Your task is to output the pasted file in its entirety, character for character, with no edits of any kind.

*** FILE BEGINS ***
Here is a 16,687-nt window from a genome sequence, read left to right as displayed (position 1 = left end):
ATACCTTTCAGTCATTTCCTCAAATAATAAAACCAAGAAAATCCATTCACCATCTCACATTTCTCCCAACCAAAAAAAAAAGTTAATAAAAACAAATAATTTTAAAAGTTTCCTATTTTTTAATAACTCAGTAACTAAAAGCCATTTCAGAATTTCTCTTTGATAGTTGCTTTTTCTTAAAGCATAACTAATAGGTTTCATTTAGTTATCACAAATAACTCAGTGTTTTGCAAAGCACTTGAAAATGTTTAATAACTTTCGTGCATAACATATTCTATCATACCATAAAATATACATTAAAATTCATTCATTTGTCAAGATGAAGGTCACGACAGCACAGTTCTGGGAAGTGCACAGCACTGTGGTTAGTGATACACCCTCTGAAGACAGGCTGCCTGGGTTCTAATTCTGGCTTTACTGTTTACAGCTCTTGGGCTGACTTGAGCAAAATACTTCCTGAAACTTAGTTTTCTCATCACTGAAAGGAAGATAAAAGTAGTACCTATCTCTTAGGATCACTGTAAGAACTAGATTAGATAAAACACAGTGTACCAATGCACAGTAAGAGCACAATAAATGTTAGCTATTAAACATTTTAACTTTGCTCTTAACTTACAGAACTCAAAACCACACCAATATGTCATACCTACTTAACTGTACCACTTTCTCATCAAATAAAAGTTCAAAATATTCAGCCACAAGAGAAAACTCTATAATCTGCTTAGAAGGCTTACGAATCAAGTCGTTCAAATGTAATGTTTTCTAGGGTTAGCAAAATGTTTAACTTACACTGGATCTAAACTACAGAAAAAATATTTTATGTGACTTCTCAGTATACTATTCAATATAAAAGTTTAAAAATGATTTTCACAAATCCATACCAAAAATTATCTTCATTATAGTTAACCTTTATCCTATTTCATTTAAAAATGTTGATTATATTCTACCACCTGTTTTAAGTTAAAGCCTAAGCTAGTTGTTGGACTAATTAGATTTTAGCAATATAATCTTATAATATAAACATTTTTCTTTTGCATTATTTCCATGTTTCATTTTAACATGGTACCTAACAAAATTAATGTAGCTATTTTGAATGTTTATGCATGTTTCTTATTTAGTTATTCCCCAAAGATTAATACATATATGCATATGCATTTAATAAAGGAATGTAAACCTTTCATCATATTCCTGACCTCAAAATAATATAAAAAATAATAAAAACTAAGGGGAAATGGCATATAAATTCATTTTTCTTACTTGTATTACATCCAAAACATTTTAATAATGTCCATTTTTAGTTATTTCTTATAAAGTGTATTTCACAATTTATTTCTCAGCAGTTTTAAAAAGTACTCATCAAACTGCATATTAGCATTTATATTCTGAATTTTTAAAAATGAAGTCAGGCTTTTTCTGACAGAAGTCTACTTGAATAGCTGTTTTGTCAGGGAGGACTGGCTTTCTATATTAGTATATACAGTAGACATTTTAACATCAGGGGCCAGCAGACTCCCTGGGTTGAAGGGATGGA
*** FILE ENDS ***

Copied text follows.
Here is a 16,687-nt window from a genome sequence, read left to right as displayed (position 1 = left end):
ATACCTTTCAGTCATTTCCTCAAATAATAAAACCAAGAAAATCCATTCACCATCTCACATTTCTCCCAACCAAAAAAAAAAGTTAATAAAAACAAATAATTTTAAAAGTTTCCTATTTTTTAATAACTCAGTAACTAAAAGCCATTTCAGAATTTCTCTTTGATAGTTGCTTTTTCTTAAAGCATAACTAATAGGTTTCATTTAGTTATCACAAATAACTCAGTGTTTTGCAAAGCACTTGAAAATGTTTAATAACTTTCGTGCATAACATATTCTATCATACCATAAAATATACATTAAAATTCATTCATTTGTCAAGATGAAGGTCACGACAGCACAGTTCTGGGAAGTGCACAGCACTGTGGTTAGTGATACACCCTCTGAAGACAGGCTGCCTGGGTTCTAATTCTGGCTTTACTGTTTACAGCTCTTGGGCTGACTTGAGCAAAATACTTCCTGAAACTTAGTTTTCTCATCACTGAAAGGAAGATAAAAGTAGTACCTATCTCTTAGGATCACTGTAAGAACTAGATTAGATAAAACACAGTGTACCAATGCACAGTAAGAGCACAATAAATGTTAGCTATTAAACATTTTAACTTTGCTCTTAACTTACAGAACTCAAAACCACACCAATATGTCATACCTACTTAACTGTACCACTTTCTCATCAAATAAAAGTTCAAAATATTCAGCCACAAGAGAAAACTCTATAATCTGCTTAGAAGGCTTACGAATCAAGTCGTTCAAATGTAATGTTTTCTAGGGTTAGCAAAATGTTTAACTTACACTGGATCTAAACTACAGAAAAAATATTTTATGTGACTTCTCAGTATACTATTCAATATAAAAGTTTAAAAATGATTTTCACAAATCCATACCAAAAATTATCTTCATTATAGTTAACCTTTATCCTATTTCATTTAAAAATGTTGATTATATTCTACCACCTGTTTTAAGTTAAAGCCTAAGCTAGTTGTTGGACTAATTAGATTTTAGCAATATAATCTTATAATATAAACATTTTTCTTTTGCATTATTTCCATGTTTCATTTTAACATGGTACCTAACAAAATTAATGTAGCTATTTTGAATGTTTATGCATGTTTCTTATTTAGTTATTCCCCAAAGATTAATACATATATGCATATGCATTTAATAAAGGAATGTAAACCTTTCATCATATTCCTGACCTCAAAATAATATAAAAAATAATAAAAACTAAGGGGAAATGGCATATAAATTCATTTTTCTTACTTGTATTACATCCAAAACATTTTAATAATGTCCATTTTTAGTTATTTCTTATAAAGTGTATTTCACAATTTATTTCTCAGCAGTTTTAAAAAGTACTCATCAAACTGCATATTAGCATTTATATTCTGAATTTTTAAAAATGAAGTCAGGCTTTTTCTGACAGAAGTCTACTTGAATAGCTGTTTTGTCAGGGAGGACTGGCTTTCTATATTAGTATATACAGTAGACATTTTAACATCAGGGGCCAGCAGACTCCCTGGGTTGAAGGGATGGA